I sought advice from my husband, requested emergency time off from work, and on Wednesday morning I found myself driving an hour to Richmond, nauseous and terrified. When I arrived, I found the meeting room in the General Assembly Building and settled myself in a seat, consciously controlling my breath to keep myself calm. Mary walked in shortly after, and I introduced myself. She thanked me for attending, even saying I didn’t have to speak if I wasn’t quite ready. But I didn’t come all the way to Richmond to chicken out, and I told her so. She verbally prepped me, guiding me through the process, and assured me she had felt the same intense fear the first few times she had addressed a committee. I felt better prepared and slightly more at ease after our conversation (I can only marvel at her bravery, given she almost always addresses these committees alone).  

When the bill was called, my heart plummeted to my stomach and I could hear it beating in my ears. It all moved so quickly, I barely remember the details. I know I mustered some guts and spoke to the committee, as I had intended. I know I declared my status as a registered sex offender in my very first sentence, and I remember feeling the immediate uptake of tension around me. I remember my voice shaking, and my sudden inability to read the statement I had prepared despite having read and re-read it many, many times beforehand. I remember that I tried to keep my intonation as powerful as I could. I remember keeping the attention of the senators before me. I remember the subsequent adrenaline after I’d left the podium. But my most piquant, vivid memory—the flush and heat of hope and victory coursing through me when the senators began poking steady holes in the language and legality of the bill—will remain in my mind, and I hope with all of my heart that I instinctively call upon this memory anytime fear and resignation takes hold.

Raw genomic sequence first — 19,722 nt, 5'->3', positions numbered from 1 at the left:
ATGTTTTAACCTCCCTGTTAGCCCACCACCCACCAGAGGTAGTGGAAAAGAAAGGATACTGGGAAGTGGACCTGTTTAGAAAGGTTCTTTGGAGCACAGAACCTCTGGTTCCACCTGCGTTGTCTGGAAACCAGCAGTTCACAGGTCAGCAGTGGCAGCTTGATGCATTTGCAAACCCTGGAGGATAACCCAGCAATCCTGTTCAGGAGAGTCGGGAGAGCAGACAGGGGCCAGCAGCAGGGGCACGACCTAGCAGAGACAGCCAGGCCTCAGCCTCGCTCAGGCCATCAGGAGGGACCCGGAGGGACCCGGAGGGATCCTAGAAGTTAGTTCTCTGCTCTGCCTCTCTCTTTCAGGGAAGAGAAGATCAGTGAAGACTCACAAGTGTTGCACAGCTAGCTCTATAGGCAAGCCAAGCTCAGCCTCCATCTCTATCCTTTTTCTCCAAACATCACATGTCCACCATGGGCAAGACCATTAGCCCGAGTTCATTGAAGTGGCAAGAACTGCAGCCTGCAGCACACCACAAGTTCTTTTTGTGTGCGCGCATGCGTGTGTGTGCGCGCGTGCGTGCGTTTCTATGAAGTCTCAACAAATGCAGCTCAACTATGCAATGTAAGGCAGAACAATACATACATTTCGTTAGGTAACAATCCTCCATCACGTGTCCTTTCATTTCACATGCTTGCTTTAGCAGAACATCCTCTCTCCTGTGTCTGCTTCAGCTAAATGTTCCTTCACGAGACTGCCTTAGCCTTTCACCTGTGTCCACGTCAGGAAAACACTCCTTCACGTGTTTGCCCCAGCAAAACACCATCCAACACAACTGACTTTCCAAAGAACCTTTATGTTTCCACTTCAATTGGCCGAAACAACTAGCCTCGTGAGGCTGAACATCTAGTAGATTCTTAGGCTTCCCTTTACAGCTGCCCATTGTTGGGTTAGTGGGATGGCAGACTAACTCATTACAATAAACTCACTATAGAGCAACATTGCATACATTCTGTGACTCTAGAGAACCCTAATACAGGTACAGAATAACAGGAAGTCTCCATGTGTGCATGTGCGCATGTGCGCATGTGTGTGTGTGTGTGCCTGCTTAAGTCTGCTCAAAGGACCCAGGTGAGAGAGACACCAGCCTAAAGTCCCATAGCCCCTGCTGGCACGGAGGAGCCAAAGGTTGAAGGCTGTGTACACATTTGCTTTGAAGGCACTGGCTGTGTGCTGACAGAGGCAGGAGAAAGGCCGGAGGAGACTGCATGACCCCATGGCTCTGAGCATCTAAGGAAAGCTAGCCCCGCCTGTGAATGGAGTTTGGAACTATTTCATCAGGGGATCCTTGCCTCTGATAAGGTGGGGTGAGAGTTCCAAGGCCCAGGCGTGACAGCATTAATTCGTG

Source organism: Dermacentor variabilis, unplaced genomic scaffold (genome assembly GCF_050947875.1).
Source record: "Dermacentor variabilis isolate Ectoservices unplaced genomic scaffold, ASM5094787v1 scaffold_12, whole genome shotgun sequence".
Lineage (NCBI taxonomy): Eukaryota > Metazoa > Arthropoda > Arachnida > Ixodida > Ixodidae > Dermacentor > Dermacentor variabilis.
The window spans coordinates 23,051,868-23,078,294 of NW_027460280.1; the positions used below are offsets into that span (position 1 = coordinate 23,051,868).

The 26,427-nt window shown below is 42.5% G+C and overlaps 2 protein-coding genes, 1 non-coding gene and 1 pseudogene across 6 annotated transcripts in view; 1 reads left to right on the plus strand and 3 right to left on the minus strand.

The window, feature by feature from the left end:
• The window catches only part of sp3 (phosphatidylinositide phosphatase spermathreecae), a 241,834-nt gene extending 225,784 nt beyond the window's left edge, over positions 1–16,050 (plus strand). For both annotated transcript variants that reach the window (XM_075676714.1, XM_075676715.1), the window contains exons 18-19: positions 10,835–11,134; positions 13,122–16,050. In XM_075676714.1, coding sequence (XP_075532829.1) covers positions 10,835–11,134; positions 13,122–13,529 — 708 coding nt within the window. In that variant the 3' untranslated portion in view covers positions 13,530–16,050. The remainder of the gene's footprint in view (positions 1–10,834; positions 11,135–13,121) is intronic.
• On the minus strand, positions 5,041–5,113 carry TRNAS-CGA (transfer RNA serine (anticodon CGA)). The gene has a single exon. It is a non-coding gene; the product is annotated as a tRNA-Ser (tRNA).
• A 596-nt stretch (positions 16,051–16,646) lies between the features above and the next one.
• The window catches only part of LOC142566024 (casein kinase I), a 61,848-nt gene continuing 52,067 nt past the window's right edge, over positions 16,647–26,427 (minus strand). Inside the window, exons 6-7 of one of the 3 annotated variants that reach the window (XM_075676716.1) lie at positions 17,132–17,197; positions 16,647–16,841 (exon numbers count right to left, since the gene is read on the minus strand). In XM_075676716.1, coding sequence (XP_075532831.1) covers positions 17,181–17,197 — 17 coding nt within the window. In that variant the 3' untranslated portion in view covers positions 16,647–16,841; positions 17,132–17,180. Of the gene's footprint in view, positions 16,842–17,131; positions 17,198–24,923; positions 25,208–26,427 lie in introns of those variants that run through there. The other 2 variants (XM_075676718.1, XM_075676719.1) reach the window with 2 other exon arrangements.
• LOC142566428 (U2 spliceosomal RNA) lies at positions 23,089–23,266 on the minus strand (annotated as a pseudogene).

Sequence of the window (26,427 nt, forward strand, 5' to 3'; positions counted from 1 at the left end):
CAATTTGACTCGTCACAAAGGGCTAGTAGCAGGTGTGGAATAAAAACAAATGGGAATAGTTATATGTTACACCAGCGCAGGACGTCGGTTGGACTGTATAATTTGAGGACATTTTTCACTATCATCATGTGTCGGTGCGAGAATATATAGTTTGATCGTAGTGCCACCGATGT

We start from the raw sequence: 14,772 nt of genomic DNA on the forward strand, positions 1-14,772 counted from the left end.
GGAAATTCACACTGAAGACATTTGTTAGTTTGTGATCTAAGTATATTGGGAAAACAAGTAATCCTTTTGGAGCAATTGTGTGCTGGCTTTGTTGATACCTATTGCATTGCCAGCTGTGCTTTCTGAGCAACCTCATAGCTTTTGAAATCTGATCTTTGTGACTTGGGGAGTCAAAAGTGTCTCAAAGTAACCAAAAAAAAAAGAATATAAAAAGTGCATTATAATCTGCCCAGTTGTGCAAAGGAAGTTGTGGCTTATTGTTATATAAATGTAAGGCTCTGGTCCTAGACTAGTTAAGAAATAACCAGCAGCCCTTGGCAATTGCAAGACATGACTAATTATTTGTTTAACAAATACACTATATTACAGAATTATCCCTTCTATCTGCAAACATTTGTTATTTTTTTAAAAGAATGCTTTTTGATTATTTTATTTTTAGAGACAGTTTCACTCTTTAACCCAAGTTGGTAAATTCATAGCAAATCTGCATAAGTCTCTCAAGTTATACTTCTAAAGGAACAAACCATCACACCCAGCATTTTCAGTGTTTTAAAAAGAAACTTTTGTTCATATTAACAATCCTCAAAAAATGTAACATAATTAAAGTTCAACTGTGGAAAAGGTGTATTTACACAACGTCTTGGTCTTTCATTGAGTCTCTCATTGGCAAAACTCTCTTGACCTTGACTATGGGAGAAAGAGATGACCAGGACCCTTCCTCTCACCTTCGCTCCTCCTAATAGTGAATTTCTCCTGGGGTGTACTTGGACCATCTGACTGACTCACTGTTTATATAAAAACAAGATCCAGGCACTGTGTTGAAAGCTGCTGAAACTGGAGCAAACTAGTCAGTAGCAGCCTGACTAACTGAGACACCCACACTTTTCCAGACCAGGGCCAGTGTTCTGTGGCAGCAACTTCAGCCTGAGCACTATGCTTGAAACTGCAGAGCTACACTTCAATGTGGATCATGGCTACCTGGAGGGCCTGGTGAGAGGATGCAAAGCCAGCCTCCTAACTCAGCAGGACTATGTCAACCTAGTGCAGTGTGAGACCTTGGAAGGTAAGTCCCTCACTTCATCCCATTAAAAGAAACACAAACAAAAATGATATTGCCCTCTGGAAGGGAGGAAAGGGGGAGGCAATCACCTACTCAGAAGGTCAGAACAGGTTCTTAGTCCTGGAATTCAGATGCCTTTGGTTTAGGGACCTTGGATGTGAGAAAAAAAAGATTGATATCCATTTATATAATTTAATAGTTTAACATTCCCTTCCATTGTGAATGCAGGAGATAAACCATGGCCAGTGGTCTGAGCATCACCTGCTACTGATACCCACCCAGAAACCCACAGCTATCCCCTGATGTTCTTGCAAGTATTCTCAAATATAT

I am so glad I took the risk of heading to Richmond to speak. It has made me stronger. It has made me believe that my voice can still matter. And I can’t help but feel a renewed sense of hope and purpose—imagine what we could accomplish if we all showed up, if we all made it difficult for the legislature to keep making unchecked, knee-jerk decisions about our lives. The current statutes can change if we try. The onslaught of new bills that affect us so adversely can be stopped.  

If we don’t speak up for ourselves, who will? For years, Mary has tackled these issues in front of Delegates and Senators by herself, fighting for a silent and scared population that deserves its civil liberties but repeatedly allows them to be stolen. We need to stop relying on Mary’s solitary voice to fight for our lives. We cannot continue to resign ourselves to the status quo. We have to start showing up. We have to take ownership of our own well-being, of our quality of life, of our rights.  

To the sex offender who feels the guilt of his or her offense every day, who faces the crooked and harsh rules of probation and treatment, who has lost his or her family, who worries about money or food or his or her job or home or livelihood, who is barred from school grounds or cannot afford to petition for the right to see his or her child graduate, who feels stuck in the confines of a ruthless and unfounded system of laws, to you I say this: your life matters. What you think and feel and experience and say, it matters. Start to believe that, and you will find the courage to fight. 

-Tina Amato, Stafford County